Australia's media regulator to investigate how tech platforms handle misinformation

Australia's media regulator

The Australian Communications and Media Authority has been granted additional powers to review tech platforms' misinformation processes and improve a self-regulatory code being drafted by the industry.

The Australian Communications and Media Authority (ACMA) is to be given additional powers to oversee the activities of big tech platforms, including the ability to request information and data on how they have handled misinformation and disinformation, it said Monday (March 21).

It is the latest move by the Australian government to crack down on tech platforms like Facebook and Google, and follows the publication of a report by ACMA which raised concerns about the platforms' processes to report on and tackle misinformation and disinformation.

The report found that four in five (82%) Australian adults had seen misinformation about Covid and three quarters (76%) thought tech platforms should do more to reduce the amount of false and misleading content shared online.

Facebook, WeChat and Twitter have the highest levels of reported Covid misinformation, the report found.

However, it also found that stricter content moderation on large platforms like Facebook is driving some conspiracy groups to move to alternative social networks such as Telegram, Gab, Parler and Rumble.

If those platforms rejected industry-set content guidelines, "they may present a higher risk to the Australian community", ACMA said.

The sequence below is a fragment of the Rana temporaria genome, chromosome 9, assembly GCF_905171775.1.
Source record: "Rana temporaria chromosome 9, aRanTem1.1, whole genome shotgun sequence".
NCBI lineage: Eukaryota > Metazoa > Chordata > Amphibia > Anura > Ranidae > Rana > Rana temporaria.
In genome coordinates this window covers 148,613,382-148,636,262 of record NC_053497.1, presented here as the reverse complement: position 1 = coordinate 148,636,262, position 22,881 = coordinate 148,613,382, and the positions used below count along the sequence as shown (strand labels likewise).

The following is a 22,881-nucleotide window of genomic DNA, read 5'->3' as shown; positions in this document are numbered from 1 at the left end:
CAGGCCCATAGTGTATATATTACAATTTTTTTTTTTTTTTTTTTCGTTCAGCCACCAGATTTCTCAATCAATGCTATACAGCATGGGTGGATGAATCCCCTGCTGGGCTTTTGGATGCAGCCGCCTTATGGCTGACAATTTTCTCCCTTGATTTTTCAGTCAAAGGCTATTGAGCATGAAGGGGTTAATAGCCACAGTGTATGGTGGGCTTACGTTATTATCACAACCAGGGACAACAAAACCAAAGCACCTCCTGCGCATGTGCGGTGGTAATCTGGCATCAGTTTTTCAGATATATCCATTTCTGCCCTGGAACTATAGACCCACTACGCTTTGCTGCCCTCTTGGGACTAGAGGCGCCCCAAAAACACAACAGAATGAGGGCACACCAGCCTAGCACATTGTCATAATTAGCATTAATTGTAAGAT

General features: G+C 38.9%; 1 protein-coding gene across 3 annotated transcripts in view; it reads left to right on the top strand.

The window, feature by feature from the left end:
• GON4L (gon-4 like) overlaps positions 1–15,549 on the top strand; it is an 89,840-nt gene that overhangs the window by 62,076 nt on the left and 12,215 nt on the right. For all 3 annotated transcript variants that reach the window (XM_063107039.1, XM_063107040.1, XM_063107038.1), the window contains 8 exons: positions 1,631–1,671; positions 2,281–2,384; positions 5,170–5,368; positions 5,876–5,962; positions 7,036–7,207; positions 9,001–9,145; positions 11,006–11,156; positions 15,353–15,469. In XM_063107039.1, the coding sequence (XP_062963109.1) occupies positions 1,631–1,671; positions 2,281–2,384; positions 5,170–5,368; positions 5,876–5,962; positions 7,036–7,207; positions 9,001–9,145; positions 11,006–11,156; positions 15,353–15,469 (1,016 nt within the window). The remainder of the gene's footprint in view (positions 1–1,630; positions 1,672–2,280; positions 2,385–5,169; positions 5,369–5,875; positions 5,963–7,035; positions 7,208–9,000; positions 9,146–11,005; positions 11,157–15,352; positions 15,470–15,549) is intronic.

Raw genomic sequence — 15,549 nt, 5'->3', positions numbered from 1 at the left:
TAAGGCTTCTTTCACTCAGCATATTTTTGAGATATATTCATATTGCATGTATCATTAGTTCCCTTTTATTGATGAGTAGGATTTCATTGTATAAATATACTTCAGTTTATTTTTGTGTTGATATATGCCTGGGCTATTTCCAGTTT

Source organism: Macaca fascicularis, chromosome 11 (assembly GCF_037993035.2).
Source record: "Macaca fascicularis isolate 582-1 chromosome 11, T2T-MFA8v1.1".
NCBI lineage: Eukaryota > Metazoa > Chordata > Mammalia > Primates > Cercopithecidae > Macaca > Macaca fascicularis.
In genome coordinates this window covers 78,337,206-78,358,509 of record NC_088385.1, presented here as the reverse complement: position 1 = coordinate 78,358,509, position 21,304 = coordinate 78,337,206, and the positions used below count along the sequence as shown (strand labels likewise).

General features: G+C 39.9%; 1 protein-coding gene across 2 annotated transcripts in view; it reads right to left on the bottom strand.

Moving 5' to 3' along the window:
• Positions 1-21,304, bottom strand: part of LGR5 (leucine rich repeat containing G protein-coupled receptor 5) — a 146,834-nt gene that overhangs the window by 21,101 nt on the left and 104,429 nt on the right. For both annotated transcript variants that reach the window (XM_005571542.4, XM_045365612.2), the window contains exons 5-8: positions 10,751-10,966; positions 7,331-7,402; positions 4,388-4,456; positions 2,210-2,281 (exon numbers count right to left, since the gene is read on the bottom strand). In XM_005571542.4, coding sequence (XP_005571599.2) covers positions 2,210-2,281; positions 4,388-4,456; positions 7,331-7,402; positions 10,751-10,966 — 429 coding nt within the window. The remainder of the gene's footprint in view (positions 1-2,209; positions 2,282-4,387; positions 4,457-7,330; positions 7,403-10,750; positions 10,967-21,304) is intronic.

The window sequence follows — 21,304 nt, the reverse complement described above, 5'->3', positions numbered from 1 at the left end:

The regulator raised concerns about a single code of practice being developed by Digi, an Australian industry association representing Facebook, Google, Twitter and TikTok. The draft code requires platforms to sign up to the objective of "providing safeguards against harms that may arise from disinformation and misinformation". The platforms may opt-in to other code objectives, such as disrupting advertising incentives and supporting strategic research. The code provides signatories flexibility to implement measures to counter disinformation and misinformation in proportion to the risk of potential harm, and stresses the need to balance interventions with the need to protect users’ freedom of expression, privacy, and other rights.

The ACMA said the scope of the code is limited, that it does not include the need for platforms to have robust internal complaints processes, and that it should be an opt-out rather than opt-in model.

Digi said it supported the recommendations and noted it had already set up a system to process complaints about misinformation.

The ACMA’s report also raised concerns regarding the quality of platforms' annual transparency reports. "The initial set of transparency reports was inconsistent and, in general, lacked the level of detail necessary to benchmark individual platform performance or assess the effectiveness of measures," the ACMA said.

The government granted ACMA new regulatory powers to address these concerns and improve the self-regulatory code.

The ACMA will also be able to enforce an internet industry code on uncooperative platforms.

The ACMA will continue to monitor platforms’ measures and the implementation of code arrangements to inform additional advice to the government by the end of the 2022-2023 financial year.


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